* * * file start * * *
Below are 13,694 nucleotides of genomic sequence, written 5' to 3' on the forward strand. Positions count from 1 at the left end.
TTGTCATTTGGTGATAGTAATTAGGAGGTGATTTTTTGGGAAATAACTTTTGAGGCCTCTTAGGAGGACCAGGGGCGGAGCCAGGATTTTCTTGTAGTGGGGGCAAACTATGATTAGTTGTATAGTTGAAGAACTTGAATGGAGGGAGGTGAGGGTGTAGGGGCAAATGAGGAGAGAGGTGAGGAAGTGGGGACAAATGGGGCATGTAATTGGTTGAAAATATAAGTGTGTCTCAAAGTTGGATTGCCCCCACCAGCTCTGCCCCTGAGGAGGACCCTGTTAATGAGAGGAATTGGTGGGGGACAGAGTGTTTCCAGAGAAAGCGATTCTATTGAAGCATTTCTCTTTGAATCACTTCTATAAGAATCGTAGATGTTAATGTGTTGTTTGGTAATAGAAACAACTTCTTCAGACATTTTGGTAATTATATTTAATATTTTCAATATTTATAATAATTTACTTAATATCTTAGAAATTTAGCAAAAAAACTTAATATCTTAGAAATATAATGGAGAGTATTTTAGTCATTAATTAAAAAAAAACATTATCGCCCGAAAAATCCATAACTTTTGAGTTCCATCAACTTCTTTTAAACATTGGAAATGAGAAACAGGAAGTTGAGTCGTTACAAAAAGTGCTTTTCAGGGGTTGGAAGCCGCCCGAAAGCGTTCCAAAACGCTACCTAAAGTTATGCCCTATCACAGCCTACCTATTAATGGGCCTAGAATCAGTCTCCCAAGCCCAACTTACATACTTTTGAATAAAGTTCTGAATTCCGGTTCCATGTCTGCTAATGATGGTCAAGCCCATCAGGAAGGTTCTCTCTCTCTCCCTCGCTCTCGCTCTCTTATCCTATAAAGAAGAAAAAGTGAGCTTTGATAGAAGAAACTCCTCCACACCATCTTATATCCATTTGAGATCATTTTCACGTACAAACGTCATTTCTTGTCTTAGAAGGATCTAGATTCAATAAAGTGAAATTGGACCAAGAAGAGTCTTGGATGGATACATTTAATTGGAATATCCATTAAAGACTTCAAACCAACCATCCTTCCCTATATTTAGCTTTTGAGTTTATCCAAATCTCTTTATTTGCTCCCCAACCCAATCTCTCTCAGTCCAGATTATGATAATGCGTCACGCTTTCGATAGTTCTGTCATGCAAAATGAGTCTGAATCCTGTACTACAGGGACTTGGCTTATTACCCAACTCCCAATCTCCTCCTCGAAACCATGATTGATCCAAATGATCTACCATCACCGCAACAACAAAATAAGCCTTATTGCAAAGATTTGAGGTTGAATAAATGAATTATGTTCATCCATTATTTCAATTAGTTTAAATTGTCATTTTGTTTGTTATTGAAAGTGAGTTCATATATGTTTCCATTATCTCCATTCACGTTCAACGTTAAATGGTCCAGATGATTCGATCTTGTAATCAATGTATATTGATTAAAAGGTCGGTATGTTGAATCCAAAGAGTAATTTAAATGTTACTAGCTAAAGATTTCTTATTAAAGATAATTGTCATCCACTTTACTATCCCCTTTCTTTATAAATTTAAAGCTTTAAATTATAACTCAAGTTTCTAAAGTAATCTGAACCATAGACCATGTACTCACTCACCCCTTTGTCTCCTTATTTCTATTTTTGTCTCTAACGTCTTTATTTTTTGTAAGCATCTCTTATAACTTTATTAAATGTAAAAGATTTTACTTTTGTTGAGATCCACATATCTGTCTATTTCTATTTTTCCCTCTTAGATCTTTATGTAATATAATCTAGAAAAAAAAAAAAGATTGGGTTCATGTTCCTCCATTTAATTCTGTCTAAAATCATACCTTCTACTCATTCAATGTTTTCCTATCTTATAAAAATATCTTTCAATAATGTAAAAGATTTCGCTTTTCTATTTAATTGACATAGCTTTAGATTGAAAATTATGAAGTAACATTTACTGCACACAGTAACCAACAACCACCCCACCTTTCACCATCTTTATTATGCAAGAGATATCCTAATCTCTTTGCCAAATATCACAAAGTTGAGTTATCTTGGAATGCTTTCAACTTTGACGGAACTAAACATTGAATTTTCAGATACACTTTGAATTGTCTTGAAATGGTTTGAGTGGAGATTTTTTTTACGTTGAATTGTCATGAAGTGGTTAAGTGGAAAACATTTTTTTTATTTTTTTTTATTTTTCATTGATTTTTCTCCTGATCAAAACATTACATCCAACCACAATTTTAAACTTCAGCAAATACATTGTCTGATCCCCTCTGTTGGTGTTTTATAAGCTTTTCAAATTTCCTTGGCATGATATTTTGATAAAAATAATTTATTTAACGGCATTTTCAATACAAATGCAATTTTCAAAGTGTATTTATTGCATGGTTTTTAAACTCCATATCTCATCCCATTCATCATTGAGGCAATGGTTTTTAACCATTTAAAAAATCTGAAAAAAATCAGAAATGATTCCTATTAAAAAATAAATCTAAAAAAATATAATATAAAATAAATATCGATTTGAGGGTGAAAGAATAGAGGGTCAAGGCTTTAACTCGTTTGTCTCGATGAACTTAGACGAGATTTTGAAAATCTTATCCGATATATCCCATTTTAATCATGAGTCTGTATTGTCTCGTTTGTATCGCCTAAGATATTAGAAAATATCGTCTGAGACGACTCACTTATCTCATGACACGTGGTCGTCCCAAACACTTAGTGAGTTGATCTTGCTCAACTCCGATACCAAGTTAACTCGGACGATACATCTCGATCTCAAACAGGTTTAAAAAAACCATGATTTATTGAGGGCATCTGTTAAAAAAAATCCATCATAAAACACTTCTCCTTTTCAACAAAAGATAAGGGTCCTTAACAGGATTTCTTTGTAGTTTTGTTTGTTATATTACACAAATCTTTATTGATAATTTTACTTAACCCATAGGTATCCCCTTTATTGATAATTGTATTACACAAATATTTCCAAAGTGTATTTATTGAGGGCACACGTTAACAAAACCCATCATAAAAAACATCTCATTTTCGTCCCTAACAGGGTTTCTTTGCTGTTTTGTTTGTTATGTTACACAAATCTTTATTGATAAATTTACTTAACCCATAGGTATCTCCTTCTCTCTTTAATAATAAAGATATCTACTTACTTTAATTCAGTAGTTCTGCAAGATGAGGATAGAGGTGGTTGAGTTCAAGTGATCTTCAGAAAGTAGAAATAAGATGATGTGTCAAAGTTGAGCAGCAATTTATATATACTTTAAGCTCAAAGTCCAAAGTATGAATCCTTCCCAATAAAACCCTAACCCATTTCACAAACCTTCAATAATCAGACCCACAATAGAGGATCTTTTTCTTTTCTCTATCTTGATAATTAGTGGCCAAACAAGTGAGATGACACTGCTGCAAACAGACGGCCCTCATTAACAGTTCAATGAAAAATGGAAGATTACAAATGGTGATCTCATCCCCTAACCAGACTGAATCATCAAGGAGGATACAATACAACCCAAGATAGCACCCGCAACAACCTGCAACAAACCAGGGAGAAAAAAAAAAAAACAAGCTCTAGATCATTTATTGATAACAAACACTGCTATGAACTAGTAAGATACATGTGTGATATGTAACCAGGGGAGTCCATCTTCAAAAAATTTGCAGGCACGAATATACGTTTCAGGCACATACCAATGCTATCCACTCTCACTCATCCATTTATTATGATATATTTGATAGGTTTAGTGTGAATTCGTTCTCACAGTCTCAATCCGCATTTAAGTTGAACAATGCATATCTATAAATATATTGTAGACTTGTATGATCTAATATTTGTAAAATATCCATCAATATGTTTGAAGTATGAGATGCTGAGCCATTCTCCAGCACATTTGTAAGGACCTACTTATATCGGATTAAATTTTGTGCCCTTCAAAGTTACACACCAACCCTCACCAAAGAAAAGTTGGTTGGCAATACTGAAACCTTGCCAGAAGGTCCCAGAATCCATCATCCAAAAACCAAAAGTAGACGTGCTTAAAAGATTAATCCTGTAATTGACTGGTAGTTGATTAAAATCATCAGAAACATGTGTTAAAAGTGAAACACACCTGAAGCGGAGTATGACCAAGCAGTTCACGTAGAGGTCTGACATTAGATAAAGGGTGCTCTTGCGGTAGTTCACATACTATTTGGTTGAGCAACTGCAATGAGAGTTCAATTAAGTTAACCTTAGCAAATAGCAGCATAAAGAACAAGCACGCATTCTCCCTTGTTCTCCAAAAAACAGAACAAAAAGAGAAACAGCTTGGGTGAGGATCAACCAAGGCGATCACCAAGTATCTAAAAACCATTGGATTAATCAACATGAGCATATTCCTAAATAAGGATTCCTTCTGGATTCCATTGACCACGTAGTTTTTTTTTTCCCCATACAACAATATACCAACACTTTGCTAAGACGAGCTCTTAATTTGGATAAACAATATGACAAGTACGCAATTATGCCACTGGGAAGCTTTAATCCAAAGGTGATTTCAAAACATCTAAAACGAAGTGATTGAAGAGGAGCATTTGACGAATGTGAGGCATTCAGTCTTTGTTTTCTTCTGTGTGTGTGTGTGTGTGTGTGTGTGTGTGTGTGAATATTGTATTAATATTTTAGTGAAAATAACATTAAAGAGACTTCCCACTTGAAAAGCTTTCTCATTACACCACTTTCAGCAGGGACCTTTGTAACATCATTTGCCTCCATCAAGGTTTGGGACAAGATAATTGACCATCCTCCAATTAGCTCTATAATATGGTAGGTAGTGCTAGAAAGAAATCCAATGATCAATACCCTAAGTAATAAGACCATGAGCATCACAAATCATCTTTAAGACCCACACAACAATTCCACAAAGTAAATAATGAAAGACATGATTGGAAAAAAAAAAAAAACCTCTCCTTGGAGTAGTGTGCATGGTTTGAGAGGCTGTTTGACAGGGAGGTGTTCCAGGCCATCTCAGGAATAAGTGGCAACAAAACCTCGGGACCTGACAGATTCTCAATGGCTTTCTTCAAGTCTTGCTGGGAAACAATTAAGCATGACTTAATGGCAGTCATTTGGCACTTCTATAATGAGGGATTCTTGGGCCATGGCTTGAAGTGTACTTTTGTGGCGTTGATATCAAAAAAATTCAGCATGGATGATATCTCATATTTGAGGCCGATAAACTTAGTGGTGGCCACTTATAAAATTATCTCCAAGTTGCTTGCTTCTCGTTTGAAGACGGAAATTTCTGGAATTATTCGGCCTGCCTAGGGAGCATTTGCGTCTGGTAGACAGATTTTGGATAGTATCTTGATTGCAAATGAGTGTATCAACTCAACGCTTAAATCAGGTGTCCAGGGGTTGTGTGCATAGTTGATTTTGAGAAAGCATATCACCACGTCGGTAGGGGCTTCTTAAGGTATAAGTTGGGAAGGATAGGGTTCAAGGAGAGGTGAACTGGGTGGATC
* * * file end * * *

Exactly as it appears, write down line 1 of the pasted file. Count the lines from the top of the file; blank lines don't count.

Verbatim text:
Below are 13,694 nucleotides of genomic sequence, written 5' to 3' on the forward strand. Positions count from 1 at the left end.